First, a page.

Tag Archives: Waste Treatment

2013 Water Technology Update from BlueTech Research

BlueTech Research, the well-regarded water technology team, hosted a webinar on December 12th which provides a good, detailed overview of the current state in several sectors of water technology.

The recording is just over 90 minutes so it is likely most efficient to review the slides (Click Here), to identify the segments of most interest to you.

Then you could go to the webinar recording (Click Here) and skip to the sections of greatest interest.

BlueTech Research’s description with links follows:



Our intelligence service contains various elements to support your business development strategies and technology development. BlueTech® Insight Reports and Webinars identify new areas of market opportunity and growth, the Innovation Tracker and Company Reports help identify and assess innovative new water technologies, and Intelligence Briefings provide market insights and track patenting, licensing, investment and commercial activity.

Siemens to Sell Water Technology Unit

Company logo of Siemens AG is pictured atop office building in BerlinSiemens has been reported to sell its water technology unit to a financial investor, AEA Investors, for $862 million.

Unconfirmed sources suggest the unit generated $1.3 billion in revenue in 2012 and its earnings before interest, tax, depreciation and amortization (EBITDA) was between $70 million and $80 million.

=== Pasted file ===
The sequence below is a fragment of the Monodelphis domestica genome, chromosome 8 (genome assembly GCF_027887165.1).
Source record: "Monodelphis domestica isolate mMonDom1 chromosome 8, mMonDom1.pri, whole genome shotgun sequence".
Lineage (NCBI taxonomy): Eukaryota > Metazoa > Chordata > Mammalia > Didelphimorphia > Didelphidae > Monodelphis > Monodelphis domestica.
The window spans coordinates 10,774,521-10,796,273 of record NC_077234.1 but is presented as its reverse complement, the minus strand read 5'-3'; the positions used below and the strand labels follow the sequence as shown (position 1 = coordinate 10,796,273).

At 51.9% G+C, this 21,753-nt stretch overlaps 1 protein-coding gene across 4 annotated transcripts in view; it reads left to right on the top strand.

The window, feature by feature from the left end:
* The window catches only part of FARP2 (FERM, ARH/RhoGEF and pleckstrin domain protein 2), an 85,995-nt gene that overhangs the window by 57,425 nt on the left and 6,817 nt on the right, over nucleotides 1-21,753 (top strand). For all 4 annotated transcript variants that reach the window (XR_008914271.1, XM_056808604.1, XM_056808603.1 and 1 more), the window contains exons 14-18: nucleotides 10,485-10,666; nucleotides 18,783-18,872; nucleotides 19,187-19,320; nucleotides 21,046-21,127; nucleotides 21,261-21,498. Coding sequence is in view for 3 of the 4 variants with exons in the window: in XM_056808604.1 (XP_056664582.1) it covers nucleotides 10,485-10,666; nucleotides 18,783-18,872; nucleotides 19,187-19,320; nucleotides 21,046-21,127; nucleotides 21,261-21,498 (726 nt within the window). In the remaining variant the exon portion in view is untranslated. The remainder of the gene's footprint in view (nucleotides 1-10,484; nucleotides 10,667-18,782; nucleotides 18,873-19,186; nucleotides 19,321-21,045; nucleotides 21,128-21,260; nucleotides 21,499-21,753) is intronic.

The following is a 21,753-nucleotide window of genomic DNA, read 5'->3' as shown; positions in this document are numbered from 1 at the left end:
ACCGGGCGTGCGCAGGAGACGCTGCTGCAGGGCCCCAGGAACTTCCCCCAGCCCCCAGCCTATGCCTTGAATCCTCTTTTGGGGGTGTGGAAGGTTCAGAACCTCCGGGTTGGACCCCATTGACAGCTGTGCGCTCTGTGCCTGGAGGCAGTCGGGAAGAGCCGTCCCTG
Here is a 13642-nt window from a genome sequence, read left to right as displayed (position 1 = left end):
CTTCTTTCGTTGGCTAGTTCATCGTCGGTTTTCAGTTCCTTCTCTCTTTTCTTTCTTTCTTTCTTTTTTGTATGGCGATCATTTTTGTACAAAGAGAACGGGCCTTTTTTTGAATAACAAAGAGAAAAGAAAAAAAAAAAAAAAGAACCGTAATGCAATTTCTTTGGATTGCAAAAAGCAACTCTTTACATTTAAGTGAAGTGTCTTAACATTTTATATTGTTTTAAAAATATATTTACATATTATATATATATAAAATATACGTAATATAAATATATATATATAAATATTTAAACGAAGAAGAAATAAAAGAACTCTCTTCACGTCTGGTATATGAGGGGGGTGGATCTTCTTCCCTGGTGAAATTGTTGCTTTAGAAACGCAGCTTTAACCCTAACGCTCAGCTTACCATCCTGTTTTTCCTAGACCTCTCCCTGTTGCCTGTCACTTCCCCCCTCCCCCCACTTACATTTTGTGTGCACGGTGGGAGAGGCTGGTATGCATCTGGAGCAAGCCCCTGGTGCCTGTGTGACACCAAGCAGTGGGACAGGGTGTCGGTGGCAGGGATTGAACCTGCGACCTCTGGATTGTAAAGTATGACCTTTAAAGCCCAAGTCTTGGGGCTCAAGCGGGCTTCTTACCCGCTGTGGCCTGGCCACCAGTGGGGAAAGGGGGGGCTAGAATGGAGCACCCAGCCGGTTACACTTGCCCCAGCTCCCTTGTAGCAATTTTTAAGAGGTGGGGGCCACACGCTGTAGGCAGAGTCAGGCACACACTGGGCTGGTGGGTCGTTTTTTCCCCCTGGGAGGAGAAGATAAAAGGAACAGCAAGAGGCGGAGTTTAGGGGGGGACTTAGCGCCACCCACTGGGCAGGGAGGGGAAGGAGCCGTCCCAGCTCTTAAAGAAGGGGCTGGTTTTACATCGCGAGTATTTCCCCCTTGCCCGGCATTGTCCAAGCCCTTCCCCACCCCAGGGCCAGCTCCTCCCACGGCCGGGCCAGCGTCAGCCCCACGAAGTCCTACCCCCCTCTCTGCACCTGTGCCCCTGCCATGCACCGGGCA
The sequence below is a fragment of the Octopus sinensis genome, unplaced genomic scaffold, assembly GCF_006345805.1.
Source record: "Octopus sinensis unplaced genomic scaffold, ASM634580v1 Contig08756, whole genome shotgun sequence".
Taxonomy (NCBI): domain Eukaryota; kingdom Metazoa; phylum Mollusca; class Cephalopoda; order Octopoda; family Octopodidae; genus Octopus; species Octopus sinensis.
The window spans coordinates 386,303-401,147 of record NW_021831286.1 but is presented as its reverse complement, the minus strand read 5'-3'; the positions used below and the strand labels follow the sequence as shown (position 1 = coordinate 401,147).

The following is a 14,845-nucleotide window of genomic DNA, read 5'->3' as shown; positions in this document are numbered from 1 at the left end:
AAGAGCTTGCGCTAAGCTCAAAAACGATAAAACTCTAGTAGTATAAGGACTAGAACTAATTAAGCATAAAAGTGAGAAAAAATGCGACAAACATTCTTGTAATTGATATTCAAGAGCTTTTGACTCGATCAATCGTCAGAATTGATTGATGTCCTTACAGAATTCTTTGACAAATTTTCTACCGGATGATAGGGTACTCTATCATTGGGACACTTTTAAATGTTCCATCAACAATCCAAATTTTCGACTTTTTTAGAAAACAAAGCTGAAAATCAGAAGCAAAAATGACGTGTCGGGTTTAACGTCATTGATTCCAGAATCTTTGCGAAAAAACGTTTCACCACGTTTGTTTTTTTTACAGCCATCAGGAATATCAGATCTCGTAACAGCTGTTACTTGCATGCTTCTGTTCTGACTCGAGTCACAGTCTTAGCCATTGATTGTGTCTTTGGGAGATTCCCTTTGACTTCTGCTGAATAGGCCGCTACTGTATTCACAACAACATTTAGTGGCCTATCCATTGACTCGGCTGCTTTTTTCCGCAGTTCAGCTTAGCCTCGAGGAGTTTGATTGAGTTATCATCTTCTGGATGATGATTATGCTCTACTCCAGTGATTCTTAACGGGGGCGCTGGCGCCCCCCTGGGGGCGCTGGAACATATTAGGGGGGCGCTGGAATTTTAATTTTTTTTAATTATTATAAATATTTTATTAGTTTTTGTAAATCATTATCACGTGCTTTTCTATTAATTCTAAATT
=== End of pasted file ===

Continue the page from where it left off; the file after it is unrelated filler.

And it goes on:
Click here to go to the Reuters article.

Ag Stormwater Runoff Not Regulated by EPA

downloadA Federal District Judge has clarified that agricultural stormwater discharge from certain agricultural businesses is exempt from permitting and regulation under the Federal Clean Water Act.

In a case with ramifications well beyond the Hardy County West Virginia poultry farmer and the Chesapeake Bay, the American Farm Bureau defeated the EPA and several environmental groups.

The court held that agricultural stormwater runoff from the poultry farm that did not qualify as a “confined animal feeding operations” (shortened to “CAFO”) was not subject to regulation.

Historically, the EPA has held that it can regulate medium and small CAFO on a case by case basis (link to EPA document).

The definition of a CAFO, however, includes elements which involve judgment (link to EPA definition).

Click here to go to the story for background.

Court Strikes Down EPA’s Deferral Rule on Greenhouse Gas Emissions

In early July, 2013, the Court of Appeals for the D.C. Circuit, stuck down the EPA’s Deferral Rule which the Court ruled improperly distinguished between classes of greenhouse gases.  The EPA’s Deferral Rule exempted certain biogenic emissions that result naturally from the decomposition of waste associated with landfills, wastewater, manure management processes, feedstocks and ethanol production from regulation under the Tailoring and Timing Rules.  The Court’s action, therefore, raises the question of how biogenic emissions will be regulated.

Please click here to go the an article by Phillips Lyttle LLP, or copy and paste the link below:



Sludge Removal Company Changing Hands